If the pronouncement of the new governor of the Central Bank of Nigeria (CBN), Godwin Emefiele, is anything to go by, then the era of high interest rate and bank charges on customer cash deposits are over.
Addressing a maiden world press conference on Thursday, the apex bank chief abolished with immediate effect all charges on customer deposits, but retained charges on withdrawals at 3 per cent for individuals withdrawals exceeding N500, 000 and 5 per cent on corporates exceeding N3million.
He also gave hinted that CBN would soon begin sharing with commercial banks the income arising from charges on withdrawals which currently goes entirely to commercial banks.
Although he did not give a timeline as to when the lower interest rates regime would kick off, he said the objective is a reduction in overall lending rates to make it cheaper to invest.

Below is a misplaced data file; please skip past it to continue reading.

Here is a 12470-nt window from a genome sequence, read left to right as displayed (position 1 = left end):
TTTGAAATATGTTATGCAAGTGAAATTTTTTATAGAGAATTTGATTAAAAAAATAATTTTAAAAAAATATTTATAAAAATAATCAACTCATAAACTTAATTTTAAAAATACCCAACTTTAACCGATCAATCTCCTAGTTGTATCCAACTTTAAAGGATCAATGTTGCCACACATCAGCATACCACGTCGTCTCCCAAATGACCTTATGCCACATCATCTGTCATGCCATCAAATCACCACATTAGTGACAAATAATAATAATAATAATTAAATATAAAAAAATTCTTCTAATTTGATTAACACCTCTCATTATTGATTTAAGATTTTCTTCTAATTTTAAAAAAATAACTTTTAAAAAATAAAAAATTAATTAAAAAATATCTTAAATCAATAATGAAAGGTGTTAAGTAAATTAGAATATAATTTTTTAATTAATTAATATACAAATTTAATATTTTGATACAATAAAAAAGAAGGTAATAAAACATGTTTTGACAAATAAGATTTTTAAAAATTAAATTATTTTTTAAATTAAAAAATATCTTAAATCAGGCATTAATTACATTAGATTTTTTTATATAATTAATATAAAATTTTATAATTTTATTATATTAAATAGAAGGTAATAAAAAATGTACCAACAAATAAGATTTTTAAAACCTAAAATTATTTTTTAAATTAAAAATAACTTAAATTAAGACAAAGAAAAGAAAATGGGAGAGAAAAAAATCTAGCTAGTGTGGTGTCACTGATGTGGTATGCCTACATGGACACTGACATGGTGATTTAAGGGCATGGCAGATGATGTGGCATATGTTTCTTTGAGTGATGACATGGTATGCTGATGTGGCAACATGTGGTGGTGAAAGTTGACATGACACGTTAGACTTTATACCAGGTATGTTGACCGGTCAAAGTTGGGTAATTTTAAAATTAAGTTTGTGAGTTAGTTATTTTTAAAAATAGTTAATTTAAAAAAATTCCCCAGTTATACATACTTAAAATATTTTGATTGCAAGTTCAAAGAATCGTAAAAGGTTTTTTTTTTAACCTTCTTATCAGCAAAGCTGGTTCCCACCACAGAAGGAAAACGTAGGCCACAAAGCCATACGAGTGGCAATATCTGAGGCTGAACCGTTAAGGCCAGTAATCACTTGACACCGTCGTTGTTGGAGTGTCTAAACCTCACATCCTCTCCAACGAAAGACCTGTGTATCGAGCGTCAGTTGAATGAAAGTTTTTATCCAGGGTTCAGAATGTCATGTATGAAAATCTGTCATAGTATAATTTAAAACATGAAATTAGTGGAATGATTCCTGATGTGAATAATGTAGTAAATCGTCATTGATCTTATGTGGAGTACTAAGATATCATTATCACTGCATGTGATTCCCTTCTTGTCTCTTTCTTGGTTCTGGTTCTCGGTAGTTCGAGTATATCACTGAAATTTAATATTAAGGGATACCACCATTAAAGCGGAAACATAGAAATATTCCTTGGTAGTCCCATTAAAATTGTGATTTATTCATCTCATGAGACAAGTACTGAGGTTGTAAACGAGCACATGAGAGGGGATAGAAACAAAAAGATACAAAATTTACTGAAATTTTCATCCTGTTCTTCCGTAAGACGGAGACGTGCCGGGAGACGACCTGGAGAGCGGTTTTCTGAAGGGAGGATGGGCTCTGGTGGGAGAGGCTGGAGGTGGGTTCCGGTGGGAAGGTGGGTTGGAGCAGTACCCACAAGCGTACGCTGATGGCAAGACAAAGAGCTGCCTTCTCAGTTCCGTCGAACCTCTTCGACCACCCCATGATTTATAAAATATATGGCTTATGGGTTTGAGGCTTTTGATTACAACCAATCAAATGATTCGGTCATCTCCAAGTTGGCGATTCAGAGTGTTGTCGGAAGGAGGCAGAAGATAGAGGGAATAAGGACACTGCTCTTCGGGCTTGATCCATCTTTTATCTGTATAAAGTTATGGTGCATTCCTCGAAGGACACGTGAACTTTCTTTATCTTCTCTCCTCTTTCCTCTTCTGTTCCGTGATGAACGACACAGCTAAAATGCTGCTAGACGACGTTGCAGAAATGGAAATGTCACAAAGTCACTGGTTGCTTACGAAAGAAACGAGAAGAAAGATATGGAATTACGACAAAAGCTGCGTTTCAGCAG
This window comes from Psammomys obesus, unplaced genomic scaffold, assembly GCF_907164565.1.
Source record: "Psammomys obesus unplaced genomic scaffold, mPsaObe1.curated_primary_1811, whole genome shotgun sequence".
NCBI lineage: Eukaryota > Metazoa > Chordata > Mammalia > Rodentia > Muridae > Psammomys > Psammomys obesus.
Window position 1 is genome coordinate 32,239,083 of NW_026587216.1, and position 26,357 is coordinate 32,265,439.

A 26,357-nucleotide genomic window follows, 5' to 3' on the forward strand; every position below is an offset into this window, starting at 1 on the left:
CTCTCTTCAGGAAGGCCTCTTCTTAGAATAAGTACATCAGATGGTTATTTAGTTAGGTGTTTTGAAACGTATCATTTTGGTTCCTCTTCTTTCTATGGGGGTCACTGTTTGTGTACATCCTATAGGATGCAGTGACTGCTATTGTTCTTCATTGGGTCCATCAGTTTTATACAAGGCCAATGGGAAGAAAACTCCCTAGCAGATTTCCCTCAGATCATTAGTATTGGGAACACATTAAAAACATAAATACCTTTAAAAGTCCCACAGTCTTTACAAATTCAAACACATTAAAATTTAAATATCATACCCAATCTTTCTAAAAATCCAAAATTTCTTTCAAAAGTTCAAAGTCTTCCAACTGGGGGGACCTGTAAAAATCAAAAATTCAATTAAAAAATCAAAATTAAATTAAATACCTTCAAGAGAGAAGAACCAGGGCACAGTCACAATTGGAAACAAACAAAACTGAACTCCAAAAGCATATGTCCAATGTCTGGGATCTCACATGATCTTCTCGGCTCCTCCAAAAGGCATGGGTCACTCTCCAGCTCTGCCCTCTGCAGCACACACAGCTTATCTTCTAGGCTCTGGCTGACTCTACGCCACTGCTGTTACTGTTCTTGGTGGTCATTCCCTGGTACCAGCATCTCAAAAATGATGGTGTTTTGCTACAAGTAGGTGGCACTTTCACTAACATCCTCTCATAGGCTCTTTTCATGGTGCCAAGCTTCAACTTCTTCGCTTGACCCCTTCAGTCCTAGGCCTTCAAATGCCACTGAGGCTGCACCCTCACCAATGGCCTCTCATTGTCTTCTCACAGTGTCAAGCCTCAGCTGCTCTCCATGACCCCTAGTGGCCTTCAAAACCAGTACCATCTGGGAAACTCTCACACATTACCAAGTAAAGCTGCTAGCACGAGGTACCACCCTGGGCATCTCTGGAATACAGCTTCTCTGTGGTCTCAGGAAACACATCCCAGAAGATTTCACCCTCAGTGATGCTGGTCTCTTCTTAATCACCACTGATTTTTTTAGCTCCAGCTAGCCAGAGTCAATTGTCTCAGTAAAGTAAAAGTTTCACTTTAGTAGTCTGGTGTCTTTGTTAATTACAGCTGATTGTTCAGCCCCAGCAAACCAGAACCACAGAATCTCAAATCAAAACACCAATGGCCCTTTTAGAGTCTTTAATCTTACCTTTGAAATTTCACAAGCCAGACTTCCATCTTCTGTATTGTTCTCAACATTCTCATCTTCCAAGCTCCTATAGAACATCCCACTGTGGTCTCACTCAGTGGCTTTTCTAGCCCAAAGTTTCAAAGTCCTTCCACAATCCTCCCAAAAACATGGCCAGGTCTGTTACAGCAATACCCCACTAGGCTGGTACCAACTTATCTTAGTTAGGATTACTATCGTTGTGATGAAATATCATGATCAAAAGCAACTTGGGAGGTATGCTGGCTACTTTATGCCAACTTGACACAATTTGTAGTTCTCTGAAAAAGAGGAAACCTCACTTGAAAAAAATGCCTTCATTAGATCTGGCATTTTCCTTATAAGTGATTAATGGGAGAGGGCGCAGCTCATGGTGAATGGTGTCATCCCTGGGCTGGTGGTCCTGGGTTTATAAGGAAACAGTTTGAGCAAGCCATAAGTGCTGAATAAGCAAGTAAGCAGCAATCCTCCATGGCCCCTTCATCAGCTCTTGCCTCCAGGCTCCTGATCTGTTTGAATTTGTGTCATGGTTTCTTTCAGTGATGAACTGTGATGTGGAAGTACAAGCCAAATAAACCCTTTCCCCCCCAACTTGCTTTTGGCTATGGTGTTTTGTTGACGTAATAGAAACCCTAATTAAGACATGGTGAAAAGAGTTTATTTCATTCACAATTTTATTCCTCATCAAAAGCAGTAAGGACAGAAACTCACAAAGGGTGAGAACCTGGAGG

This will mark a remarkable shift from his predecessor’s policy of combating inflation threat at the expense of the economy, such that although CBN achieved single digit inflation rate, benchmark interest rate remained high and crippled the manufacturing sector.
Benchmark interest rates have been kept on hold at 12 per cent since late 2011, and several measures of tight monetary policy further tightened liquidity, leaving businesses complaining of high lending rates at about 22 to 25 per cent.
“We shall pursue a gradual reduction in interest rates,” he said. “A comparison of selected macro-economic aggregates from some emerging market countries including South Africa, Brazil, India, China, Turkey and Malaysia indicate that Nigeria has one of the highest Treasury Bill rates.
“Such high rates create preserved incentives for commercial banks to simply buy virtually risk-free government bonds rather than lend to real sector,” he said.